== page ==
THE NOTE: Oprah, Bill Face Off

Be still Dick Cheney's (irregular) heart (no, not literally).

Defrost the Bush-Gore relationship (thank global warming).

Have a president over for overnights (Bill Richardson wants to sleep here).

Bring peace to the Middle East (or maybe just don't make things any worse).

And forget the candidates -- let's just turn this race over to the surrogates.

It's Bill vs. Oprah -- no last names necessary -- in the battle for Iowa (and particularly its up-for-grabs female voters, who are split between Sen. Hillary Rodham Clinton, D-N.Y., and Sen. Barack Obama, D-Ill.).

Oprah fans have to wait another week-and-a-half for the Double-O Show, but Bill's back on the trail for his wife in Iowa on Tuesday.

(In the meantime, we can only wonder about the counter-programming scheming covered by the Clinton troika of Patti Solis Doyle, Terry McAuliffe, and Mike Henry Monday night at BLT Steak in Washington -- with celebrity drop-bys courtesy of Gov. Martin O'Malley, D-Md., and Gov. Brian Schweitzer, D-Mont.)

Back to Bill v. Oprah: "Both are legendary communicators, perhaps the two greatest in their generation," writes The Washington Post's Anne Kornblut.

"Both helped build an ethic of empathy, turning the public confession into a rite of passage. Both are world-renowned -- one for being a former president, the other for a TV show usually identified just by her first name."

"Clinton has put gender at the center of her candidacy and almost always surrounds herself with women, both prominent and not, on the campaign trail," Kornblut continues. "That is in keeping with the Clinton campaign's view that it will perform well if it can turn out people, particularly women, who did not participate last time or who have never participated."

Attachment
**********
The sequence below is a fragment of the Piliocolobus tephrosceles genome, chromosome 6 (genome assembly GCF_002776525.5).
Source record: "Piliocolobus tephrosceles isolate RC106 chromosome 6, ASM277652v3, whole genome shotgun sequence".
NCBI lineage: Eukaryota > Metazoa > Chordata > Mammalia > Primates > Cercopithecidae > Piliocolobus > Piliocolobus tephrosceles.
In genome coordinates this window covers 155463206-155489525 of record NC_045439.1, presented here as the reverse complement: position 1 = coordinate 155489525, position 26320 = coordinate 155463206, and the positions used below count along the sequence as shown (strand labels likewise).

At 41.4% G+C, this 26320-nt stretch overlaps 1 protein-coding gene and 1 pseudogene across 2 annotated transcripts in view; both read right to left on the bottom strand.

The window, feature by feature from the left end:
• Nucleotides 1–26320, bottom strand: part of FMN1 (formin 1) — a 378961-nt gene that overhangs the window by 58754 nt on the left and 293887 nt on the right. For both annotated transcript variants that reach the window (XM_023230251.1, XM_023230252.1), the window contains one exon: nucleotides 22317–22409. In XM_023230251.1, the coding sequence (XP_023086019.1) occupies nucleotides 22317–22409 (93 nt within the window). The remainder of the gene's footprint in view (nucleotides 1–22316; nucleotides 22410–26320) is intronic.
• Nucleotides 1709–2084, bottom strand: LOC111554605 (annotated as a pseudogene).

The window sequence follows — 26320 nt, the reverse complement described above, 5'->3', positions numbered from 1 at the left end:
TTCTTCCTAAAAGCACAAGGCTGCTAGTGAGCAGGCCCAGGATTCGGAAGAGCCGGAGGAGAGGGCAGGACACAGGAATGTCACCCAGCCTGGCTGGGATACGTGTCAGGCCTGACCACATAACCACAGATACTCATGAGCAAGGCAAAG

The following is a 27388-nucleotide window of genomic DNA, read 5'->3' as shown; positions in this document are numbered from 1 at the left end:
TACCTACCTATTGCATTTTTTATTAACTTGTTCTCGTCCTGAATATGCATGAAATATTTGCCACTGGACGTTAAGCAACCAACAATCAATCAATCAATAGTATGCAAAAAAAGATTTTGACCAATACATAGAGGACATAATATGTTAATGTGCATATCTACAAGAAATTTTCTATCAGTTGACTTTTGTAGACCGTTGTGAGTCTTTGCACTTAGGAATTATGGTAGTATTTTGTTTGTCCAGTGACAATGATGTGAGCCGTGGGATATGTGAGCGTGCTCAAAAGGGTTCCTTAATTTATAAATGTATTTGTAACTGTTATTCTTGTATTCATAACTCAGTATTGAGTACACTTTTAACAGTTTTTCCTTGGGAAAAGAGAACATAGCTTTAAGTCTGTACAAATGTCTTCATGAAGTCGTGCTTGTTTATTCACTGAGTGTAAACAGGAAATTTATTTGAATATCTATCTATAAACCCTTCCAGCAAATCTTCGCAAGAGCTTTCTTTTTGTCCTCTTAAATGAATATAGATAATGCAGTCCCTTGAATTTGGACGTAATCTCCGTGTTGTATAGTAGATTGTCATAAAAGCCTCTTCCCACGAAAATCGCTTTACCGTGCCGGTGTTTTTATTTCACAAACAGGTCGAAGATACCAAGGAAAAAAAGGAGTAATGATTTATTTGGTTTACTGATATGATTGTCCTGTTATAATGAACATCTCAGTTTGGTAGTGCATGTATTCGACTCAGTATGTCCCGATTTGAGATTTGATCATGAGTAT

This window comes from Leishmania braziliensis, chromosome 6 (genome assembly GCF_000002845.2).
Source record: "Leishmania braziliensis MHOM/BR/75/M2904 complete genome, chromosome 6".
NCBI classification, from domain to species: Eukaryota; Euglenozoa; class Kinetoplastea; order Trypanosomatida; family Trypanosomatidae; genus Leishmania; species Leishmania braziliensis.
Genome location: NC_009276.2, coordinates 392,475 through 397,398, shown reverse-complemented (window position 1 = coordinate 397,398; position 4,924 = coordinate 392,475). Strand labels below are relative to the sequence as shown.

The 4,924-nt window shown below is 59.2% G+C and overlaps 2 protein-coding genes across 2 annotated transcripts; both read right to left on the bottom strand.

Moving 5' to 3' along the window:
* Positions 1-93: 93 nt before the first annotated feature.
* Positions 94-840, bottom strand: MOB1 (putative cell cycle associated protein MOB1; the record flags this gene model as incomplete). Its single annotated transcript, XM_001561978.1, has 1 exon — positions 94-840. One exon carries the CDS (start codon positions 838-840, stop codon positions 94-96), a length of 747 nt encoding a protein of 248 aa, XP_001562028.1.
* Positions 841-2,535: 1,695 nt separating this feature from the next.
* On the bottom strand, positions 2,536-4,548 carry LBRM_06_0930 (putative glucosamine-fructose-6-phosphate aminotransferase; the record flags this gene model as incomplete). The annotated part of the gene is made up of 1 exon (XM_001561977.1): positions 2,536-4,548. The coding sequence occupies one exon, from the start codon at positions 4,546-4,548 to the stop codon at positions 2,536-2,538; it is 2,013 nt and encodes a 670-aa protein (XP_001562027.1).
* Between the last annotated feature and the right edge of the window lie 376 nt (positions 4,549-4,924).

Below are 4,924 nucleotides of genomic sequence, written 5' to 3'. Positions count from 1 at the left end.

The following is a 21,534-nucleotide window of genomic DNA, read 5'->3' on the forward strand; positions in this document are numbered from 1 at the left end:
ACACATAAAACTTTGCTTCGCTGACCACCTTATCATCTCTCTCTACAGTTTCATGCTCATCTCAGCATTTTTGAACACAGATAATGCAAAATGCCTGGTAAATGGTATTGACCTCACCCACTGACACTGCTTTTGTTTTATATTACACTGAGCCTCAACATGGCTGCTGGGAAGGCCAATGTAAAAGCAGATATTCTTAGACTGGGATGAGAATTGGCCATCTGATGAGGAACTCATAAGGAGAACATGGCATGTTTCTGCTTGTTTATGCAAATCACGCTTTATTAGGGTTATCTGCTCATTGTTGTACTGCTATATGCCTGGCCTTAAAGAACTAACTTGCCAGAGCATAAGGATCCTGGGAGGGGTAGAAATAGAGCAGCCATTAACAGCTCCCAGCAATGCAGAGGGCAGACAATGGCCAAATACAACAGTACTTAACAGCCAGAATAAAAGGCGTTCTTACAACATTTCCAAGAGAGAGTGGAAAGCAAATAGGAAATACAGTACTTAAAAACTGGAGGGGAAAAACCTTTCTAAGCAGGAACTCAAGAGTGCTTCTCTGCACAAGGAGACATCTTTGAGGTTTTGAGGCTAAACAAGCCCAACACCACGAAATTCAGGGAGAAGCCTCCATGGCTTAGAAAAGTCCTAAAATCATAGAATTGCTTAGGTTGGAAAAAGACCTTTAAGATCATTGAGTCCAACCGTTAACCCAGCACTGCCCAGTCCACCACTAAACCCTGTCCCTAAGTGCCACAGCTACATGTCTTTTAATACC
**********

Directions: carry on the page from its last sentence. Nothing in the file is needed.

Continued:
The Des Moines Register's David Yepsen sees all the Democrats trying to reach out to women caucus-goers.

"They're providing everything from big-name celebrities to computer Web sites to recipes for chicken-noodle casseroles to help do it," Yepsen writes.

But count him as a skeptic: "At some point, the campaigns are going to rediscover the value of old-fashioned, shoe-leather campaigning. Forget this high-tech stuff. Some of the out-of-state groups rolling into Iowa to help their candidates need to get their hands dirty."

Clinton gets a New Hampshire boost from the Granite State's first lady: Dr. Susan Lynch, a pediatrician (and the closest thing to a gubernatorial endorsement in the state, since Gov. John Lynch, D-N.H., is staying neutral).

"As first lady, pediatrician and most importantly a mother, I do not take my endorsement lightheartedly," Dr. Lynch said, per the Concord Monitor's Sarah Leibowitz.

They may or may not be Oprah fans, but Clinton sees a built-in advantage among older women, Patrick Healy writes in The New York Times.

"Elderly women who turn out for Clinton campaign events have become welcome set pieces, visibly demonstrating the candidate's effort to highlight her sex and her overtures to female voters, whom the campaign is counting on to propel her to the Democratic presidential nomination," Healy writes. Clinton "has shown particular pride in the women in their 70s, 80s and 90s at her events. She spends extra time with them on the rope line and repeats their stories to audiences."

But don't forget -- presidents are plentiful -- we're on No. 43 already. There's only one Oprah.

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